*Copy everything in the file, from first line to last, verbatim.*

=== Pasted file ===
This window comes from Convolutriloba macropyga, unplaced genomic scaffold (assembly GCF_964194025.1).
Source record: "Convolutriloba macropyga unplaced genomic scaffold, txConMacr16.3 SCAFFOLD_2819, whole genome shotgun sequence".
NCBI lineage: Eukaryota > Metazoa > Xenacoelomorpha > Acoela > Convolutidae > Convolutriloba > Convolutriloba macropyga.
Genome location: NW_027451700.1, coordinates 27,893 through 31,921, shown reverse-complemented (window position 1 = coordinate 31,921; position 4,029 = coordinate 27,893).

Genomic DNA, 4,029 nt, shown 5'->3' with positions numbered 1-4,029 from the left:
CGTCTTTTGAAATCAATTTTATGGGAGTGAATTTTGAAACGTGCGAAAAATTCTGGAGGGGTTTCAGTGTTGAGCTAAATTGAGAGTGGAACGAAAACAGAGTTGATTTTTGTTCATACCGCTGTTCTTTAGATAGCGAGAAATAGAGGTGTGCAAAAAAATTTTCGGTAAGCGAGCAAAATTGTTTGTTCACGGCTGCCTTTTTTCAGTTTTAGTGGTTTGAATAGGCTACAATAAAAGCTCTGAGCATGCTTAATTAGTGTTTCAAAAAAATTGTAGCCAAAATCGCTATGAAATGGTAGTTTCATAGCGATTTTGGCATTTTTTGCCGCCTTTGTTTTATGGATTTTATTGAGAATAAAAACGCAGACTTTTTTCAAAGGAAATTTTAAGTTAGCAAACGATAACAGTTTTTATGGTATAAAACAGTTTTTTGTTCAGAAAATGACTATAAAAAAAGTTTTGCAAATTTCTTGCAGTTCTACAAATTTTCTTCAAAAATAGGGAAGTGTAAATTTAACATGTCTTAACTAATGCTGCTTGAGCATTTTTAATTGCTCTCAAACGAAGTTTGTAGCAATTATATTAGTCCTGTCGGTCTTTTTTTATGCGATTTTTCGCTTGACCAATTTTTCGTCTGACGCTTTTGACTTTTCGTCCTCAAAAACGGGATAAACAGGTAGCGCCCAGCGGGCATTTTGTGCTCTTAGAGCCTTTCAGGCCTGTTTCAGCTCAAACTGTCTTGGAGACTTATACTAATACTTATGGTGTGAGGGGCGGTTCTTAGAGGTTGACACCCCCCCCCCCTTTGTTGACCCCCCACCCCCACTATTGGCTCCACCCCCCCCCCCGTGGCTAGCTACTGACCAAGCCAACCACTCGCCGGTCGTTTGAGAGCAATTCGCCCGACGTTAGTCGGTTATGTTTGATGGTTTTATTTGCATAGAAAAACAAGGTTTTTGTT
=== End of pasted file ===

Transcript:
This window comes from Convolutriloba macropyga, unplaced genomic scaffold (assembly GCF_964194025.1).
Source record: "Convolutriloba macropyga unplaced genomic scaffold, txConMacr16.3 SCAFFOLD_2819, whole genome shotgun sequence".
NCBI lineage: Eukaryota > Metazoa > Xenacoelomorpha > Acoela > Convolutidae > Convolutriloba > Convolutriloba macropyga.
Genome location: NW_027451700.1, coordinates 27,893 through 31,921, shown reverse-complemented (window position 1 = coordinate 31,921; position 4,029 = coordinate 27,893).

Genomic DNA, 4,029 nt, shown 5'->3' with positions numbered 1-4,029 from the left:
CGTCTTTTGAAATCAATTTTATGGGAGTGAATTTTGAAACGTGCGAAAAATTCTGGAGGGGTTTCAGTGTTGAGCTAAATTGAGAGTGGAACGAAAACAGAGTTGATTTTTGTTCATACCGCTGTTCTTTAGATAGCGAGAAATAGAGGTGTGCAAAAAAATTTTCGGTAAGCGAGCAAAATTGTTTGTTCACGGCTGCCTTTTTTCAGTTTTAGTGGTTTGAATAGGCTACAATAAAAGCTCTGAGCATGCTTAATTAGTGTTTCAAAAAAATTGTAGCCAAAATCGCTATGAAATGGTAGTTTCATAGCGATTTTGGCATTTTTTGCCGCCTTTGTTTTATGGATTTTATTGAGAATAAAAACGCAGACTTTTTTCAAAGGAAATTTTAAGTTAGCAAACGATAACAGTTTTTATGGTATAAAACAGTTTTTTGTTCAGAAAATGACTATAAAAAAAGTTTTGCAAATTTCTTGCAGTTCTACAAATTTTCTTCAAAAATAGGGAAGTGTAAATTTAACATGTCTTAACTAATGCTGCTTGAGCATTTTTAATTGCTCTCAAACGAAGTTTGTAGCAATTATATTAGTCCTGTCGGTCTTTTTTTATGCGATTTTTCGCTTGACCAATTTTTCGTCTGACGCTTTTGACTTTTCGTCCTCAAAAACGGGATAAACAGGTAGCGCCCAGCGGGCATTTTGTGCTCTTAGAGCCTTTCAGGCCTGTTTCAGCTCAAACTGTCTTGGAGACTTATACTAATACTTATGGTGTGAGGGGCGGTTCTTAGAGGTTGACACCCCCCCCCCCTTTGTTGACCCCCCACCCCCACTATTGGCTCCACCCCCCCCCCCGTGGCTAGCTACTGACCAAGCCAACCACTCGCCGGTCGTTTGAGAGCAATTCGCCCGACGTTAGTCGGTTATGTTTGATGGTTTTATTTGCATAGAAAAACAAGGTTTTTGTT